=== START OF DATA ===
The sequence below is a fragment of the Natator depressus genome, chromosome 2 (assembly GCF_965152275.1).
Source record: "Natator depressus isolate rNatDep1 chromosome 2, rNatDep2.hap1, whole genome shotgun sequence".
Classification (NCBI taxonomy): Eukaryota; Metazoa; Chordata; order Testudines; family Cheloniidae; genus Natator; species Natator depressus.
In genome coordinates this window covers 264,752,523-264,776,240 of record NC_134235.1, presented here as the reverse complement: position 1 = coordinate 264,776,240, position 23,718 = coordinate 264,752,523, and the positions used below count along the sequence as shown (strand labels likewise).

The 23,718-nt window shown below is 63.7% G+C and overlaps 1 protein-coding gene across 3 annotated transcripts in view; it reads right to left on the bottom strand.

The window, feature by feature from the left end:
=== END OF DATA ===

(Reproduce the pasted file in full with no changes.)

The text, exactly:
The sequence below is a fragment of the Natator depressus genome, chromosome 2 (assembly GCF_965152275.1).
Source record: "Natator depressus isolate rNatDep1 chromosome 2, rNatDep2.hap1, whole genome shotgun sequence".
Classification (NCBI taxonomy): Eukaryota; Metazoa; Chordata; order Testudines; family Cheloniidae; genus Natator; species Natator depressus.
In genome coordinates this window covers 264,752,523-264,776,240 of record NC_134235.1, presented here as the reverse complement: position 1 = coordinate 264,776,240, position 23,718 = coordinate 264,752,523, and the positions used below count along the sequence as shown (strand labels likewise).

The 23,718-nt window shown below is 63.7% G+C and overlaps 1 protein-coding gene across 3 annotated transcripts in view; it reads right to left on the bottom strand.

The window, feature by feature from the left end: